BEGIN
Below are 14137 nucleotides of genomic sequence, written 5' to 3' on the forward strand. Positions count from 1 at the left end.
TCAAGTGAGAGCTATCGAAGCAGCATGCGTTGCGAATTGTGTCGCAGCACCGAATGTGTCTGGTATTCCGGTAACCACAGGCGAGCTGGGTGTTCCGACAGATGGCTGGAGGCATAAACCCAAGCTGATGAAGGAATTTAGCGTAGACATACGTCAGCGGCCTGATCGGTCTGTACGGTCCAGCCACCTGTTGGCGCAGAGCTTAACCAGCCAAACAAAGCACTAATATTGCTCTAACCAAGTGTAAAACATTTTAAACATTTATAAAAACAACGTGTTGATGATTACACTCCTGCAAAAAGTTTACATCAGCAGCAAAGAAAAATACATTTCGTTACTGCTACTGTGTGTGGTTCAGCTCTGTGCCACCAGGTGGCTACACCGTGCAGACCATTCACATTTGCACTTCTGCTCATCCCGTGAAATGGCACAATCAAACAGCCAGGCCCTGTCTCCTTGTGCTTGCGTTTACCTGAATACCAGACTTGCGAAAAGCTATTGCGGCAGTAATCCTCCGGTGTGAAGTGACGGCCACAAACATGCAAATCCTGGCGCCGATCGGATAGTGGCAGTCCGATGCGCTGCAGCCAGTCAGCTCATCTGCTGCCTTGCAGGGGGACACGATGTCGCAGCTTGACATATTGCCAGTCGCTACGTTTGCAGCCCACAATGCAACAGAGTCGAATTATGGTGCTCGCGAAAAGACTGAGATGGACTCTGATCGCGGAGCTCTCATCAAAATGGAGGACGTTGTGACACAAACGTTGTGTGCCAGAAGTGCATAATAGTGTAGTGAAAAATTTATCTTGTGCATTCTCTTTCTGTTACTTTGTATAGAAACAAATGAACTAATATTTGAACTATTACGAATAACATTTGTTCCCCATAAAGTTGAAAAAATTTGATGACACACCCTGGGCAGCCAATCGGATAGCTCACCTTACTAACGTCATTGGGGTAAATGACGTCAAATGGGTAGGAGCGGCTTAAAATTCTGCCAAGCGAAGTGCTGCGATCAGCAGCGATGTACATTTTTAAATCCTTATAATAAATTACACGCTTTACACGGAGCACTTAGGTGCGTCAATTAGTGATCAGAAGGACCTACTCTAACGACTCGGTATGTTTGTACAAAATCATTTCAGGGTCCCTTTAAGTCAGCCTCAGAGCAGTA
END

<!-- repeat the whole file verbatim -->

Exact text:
Below are 14137 nucleotides of genomic sequence, written 5' to 3' on the forward strand. Positions count from 1 at the left end.
TCAAGTGAGAGCTATCGAAGCAGCATGCGTTGCGAATTGTGTCGCAGCACCGAATGTGTCTGGTATTCCGGTAACCACAGGCGAGCTGGGTGTTCCGACAGATGGCTGGAGGCATAAACCCAAGCTGATGAAGGAATTTAGCGTAGACATACGTCAGCGGCCTGATCGGTCTGTACGGTCCAGCCACCTGTTGGCGCAGAGCTTAACCAGCCAAACAAAGCACTAATATTGCTCTAACCAAGTGTAAAACATTTTAAACATTTATAAAAACAACGTGTTGATGATTACACTCCTGCAAAAAGTTTACATCAGCAGCAAAGAAAAATACATTTCGTTACTGCTACTGTGTGTGGTTCAGCTCTGTGCCACCAGGTGGCTACACCGTGCAGACCATTCACATTTGCACTTCTGCTCATCCCGTGAAATGGCACAATCAAACAGCCAGGCCCTGTCTCCTTGTGCTTGCGTTTACCTGAATACCAGACTTGCGAAAAGCTATTGCGGCAGTAATCCTCCGGTGTGAAGTGACGGCCACAAACATGCAAATCCTGGCGCCGATCGGATAGTGGCAGTCCGATGCGCTGCAGCCAGTCAGCTCATCTGCTGCCTTGCAGGGGGACACGATGTCGCAGCTTGACATATTGCCAGTCGCTACGTTTGCAGCCCACAATGCAACAGAGTCGAATTATGGTGCTCGCGAAAAGACTGAGATGGACTCTGATCGCGGAGCTCTCATCAAAATGGAGGACGTTGTGACACAAACGTTGTGTGCCAGAAGTGCATAATAGTGTAGTGAAAAATTTATCTTGTGCATTCTCTTTCTGTTACTTTGTATAGAAACAAATGAACTAATATTTGAACTATTACGAATAACATTTGTTCCCCATAAAGTTGAAAAAATTTGATGACACACCCTGGGCAGCCAATCGGATAGCTCACCTTACTAACGTCATTGGGGTAAATGACGTCAAATGGGTAGGAGCGGCTTAAAATTCTGCCAAGCGAAGTGCTGCGATCAGCAGCGATGTACATTTTTAAATCCTTATAATAAATTACACGCTTTACACGGAGCACTTAGGTGCGTCAATTAGTGATCAGAAGGACCTACTCTAACGACTCGGTATGTTTGTACAAAATCATTTCAGGGTCCCTTTAAGTCAGCCTCAGAGCAGTA